• If a and b are integers, then the result of must be an integer too, therefore cannot result in the fraction , which is what the equation states. Here we have a contradiction , which makes our assumption false.
• As we have proved the opposite statement to be false, the original statement is proved to be true. Therefore, we can say that the statement "There are no integers a and b for which " is true.

## Proof-Key takeaways

• A proof is a sequence of logical steps used to prove a mathematical statement or conjecture.

• Proof by deduction is the most commonly used method of proof, and it involves starting from known facts or theorems, then going through a logical sequence of steps to reach a conclusion that proves the original conjecture.

• Proving identities is done by manipulating one side of the expression algebraically until it matches the other side.

• Proof by counterexample is done by using a counterexample to prove that a statement is not true.

• Proof by exhaustion is done by considering all possible cases and proving each case separately.

• Proof by contradiction proves a mathematical statement to be true, by assuming that the opposite of the statement must be false, and proving that it is actually false.

To write a proof in Maths, start with theorems and axioms before performing mathematical processes, and finally finish with a statement concluding your proof.

A mathematical proof is a structured argument that follows a sequence of logical steps using facts and theorems to prove if a mathematical statement is true.  It shows the reasoning behind every step and culminates with a final statement.

Proof gives us evidence for our statements and the certainty that what we are using is accurate.

The three main types of proof are proof by deduction, by counterexample, and by exhaustion. Another important method of proof studied at A-levels is proof by contradiction.

## Final Proof Quiz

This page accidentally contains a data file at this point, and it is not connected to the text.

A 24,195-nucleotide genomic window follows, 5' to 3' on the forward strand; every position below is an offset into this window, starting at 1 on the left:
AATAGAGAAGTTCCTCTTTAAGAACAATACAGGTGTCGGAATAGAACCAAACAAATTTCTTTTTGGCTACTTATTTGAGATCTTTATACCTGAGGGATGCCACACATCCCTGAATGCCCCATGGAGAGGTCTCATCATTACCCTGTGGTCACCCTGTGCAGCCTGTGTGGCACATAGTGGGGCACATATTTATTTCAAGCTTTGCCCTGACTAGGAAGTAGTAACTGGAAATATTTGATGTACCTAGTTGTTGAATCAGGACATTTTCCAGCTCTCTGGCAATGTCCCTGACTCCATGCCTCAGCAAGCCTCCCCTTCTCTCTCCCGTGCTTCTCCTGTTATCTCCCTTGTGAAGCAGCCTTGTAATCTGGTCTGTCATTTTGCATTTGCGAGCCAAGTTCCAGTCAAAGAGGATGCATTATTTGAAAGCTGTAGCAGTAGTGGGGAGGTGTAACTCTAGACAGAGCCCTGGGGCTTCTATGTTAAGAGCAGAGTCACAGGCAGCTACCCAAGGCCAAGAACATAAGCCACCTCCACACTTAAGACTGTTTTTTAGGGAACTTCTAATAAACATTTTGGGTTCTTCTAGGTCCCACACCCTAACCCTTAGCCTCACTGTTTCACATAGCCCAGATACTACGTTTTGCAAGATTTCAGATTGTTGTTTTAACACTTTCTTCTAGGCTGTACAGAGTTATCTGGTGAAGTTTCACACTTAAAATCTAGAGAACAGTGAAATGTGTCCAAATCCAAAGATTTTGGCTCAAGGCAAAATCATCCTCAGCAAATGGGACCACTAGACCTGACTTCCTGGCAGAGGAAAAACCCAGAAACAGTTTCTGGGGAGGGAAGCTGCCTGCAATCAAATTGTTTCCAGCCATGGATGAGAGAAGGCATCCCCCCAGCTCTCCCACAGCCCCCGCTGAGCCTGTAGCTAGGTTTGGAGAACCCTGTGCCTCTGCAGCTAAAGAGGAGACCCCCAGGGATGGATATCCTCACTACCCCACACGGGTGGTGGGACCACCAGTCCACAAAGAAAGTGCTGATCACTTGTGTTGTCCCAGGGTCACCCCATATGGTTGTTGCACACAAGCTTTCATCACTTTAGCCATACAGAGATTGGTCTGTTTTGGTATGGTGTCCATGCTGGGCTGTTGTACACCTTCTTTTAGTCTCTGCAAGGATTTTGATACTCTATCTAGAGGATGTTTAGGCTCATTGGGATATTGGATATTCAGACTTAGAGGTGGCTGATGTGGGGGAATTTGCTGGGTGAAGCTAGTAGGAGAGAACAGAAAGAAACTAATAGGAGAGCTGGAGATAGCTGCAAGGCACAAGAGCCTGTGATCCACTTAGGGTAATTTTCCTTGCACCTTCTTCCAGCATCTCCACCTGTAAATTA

Question

Prove that 2e + 1 is odd for all even numbers between 10 and 20 (e).

The even numbers are 12,14,16,18

When e = 12, 2e + 1 = 25

When e = 14, 2e + 1 = 29

When e = 16, 2e + 1 = 33

When e = 18, 2e + 1 = 37

These are all odd numbers.

Show question

Question

Prove that any two consecutive positive integers under 5 sum an odd number.

The numbers are 1,2,3, and 4.

The sums we get are:

1 + 2 = 3

2 + 3 = 5

3 + 4 = 7

3,5, and 7 are all odd numbers.

Show question

Question

Prove this statement is not true.

for all real .

Let x = 3.

So the statement is untrue.

Show question

Question

Prove this statement is untrue.

All odd numbers squared are even.

Choose an odd number such as 5.

. This is not even, so the statement is untrue.

Show question

Question

Why does a counterexample disprove statements?

As statements need to be true for all values stated, so if it is untrue for one value, the statement is false.

Show question

Question

What is proof in Maths?

A proof is a structured argument that follows a set of logical steps. It sets out to prove if a mathematical statement or conjecture is true using mathematical facts or theorems.

Show question

Question

What is a theorem?

A theorem is a mathematical statement or conjecture that has been proved.

Show question

Question

What are the key elements to writing a thorough proof?

The key elements to writing a thorough proof are:

• State any information that you are using.
• Make sure every step logically follows on from the step before.
• Make sure all possible cases are covered.
• Finish the proof with a statement.

Show question

Question

What is proof by deduction?

Proof by deduction is the most commonly used method of proof, and it involves starting from known facts or theorems, then going through a logical sequence of steps that show the reasoning that leads you to reach a conclusion that proves the original conjecture.

Show question

Question

How do you prove an identity?

To prove an identity, simply manipulate one side of the mathematical expression algebraically until it matches the other side.

Show question

Question

What is a counterexample?

A counterexample is an example for which a statement is not true.

Show question

Question

What is proof by exhaustion?

Proving by exhaustion is done by considering every example possible and checking each case separately.

Show question

Question

Proof by contradiction works slightly different. In this case, in order to prove a mathematical statement to be true, you will assume that the opposite of the statement must be false, and prove that it is actually false.

Show question

Question

What is the purpose of proof in Maths?

Proof gives us evidence for our statements and the certainty that what we are using is accurate.

Show question

Question

What are the three types of proof?

The 3 main types of proof are proof by deduction, by counterexample, and by exhaustion. Another important method of proof studied at A-levels is proof by contradiction.

Show question